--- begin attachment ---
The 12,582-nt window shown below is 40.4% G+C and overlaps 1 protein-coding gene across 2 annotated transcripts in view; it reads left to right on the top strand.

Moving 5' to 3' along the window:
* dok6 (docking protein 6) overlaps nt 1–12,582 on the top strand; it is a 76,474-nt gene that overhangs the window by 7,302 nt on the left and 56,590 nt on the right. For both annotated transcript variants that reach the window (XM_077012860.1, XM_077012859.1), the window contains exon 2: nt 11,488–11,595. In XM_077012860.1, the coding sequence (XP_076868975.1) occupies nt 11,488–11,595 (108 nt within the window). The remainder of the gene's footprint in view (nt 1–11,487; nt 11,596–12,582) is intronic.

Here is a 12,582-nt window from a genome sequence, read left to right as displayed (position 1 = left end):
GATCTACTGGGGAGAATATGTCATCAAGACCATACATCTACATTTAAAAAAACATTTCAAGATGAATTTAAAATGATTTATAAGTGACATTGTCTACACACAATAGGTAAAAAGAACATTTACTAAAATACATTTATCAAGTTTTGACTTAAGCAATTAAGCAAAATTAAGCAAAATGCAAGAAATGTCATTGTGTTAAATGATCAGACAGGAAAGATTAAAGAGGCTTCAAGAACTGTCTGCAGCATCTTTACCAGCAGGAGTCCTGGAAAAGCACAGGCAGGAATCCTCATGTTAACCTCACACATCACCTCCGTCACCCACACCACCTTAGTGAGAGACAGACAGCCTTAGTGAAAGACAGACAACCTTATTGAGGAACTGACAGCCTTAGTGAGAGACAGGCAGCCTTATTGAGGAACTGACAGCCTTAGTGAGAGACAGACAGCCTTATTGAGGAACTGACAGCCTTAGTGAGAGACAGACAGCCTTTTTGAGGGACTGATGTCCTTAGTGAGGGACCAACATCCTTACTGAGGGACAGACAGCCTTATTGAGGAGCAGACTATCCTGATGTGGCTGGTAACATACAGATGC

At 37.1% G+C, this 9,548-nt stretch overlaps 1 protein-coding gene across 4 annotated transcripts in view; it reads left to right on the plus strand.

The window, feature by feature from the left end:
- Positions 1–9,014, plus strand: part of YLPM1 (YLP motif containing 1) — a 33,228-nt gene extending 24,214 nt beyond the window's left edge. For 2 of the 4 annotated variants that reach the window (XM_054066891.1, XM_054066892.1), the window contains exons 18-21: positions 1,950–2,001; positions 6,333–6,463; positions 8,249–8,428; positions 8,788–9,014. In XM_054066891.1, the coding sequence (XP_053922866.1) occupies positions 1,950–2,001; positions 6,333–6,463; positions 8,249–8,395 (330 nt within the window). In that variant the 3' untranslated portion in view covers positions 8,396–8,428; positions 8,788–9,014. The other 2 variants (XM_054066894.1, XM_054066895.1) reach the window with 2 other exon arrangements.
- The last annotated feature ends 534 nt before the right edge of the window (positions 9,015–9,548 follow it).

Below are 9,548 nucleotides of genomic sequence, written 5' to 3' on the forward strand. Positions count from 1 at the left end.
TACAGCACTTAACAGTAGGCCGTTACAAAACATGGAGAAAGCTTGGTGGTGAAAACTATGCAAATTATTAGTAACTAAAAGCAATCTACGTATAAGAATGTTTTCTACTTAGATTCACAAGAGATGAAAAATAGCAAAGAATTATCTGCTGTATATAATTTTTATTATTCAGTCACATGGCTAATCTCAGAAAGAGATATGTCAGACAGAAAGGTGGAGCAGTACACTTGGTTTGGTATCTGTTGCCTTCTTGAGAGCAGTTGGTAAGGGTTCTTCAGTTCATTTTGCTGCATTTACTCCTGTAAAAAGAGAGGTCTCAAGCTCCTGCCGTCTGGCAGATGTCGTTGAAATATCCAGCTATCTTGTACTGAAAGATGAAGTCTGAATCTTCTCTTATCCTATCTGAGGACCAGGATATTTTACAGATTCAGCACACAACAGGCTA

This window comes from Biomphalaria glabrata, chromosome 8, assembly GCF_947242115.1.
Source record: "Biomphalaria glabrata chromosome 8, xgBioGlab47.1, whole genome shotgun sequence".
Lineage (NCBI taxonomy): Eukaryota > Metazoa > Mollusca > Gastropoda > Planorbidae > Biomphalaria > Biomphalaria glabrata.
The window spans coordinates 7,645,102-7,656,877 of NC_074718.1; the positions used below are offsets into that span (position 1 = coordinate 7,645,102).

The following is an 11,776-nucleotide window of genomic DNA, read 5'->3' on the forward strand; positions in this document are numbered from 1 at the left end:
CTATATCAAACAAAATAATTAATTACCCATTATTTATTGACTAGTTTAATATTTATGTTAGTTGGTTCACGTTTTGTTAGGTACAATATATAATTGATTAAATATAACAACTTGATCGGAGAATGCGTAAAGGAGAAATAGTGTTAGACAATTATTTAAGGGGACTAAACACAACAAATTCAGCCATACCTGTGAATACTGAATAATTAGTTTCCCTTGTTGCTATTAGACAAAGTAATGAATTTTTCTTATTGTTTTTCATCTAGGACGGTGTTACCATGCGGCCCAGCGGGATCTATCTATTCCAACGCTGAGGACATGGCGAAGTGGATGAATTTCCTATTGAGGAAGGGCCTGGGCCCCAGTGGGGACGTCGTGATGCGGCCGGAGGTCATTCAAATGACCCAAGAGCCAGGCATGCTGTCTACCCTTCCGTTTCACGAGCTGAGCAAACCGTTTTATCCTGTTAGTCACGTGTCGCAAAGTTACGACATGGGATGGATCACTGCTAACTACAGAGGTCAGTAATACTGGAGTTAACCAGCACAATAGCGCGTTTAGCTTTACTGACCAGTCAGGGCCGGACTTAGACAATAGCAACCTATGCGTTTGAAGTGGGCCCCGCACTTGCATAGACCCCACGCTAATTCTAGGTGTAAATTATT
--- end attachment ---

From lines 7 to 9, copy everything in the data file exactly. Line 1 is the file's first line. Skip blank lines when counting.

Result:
The window, feature by feature from the left end:
- Positions 1–9,014, plus strand: part of YLPM1 (YLP motif containing 1) — a 33,228-nt gene extending 24,214 nt beyond the window's left edge. For 2 of the 4 annotated variants that reach the window (XM_054066891.1, XM_054066892.1), the window contains exons 18-21: positions 1,950–2,001; positions 6,333–6,463; positions 8,249–8,428; positions 8,788–9,014. In XM_054066891.1, the coding sequence (XP_053922866.1) occupies positions 1,950–2,001; positions 6,333–6,463; positions 8,249–8,395 (330 nt within the window). In that variant the 3' untranslated portion in view covers positions 8,396–8,428; positions 8,788–9,014. The other 2 variants (XM_054066894.1, XM_054066895.1) reach the window with 2 other exon arrangements.
- The last annotated feature ends 534 nt before the right edge of the window (positions 9,015–9,548 follow it).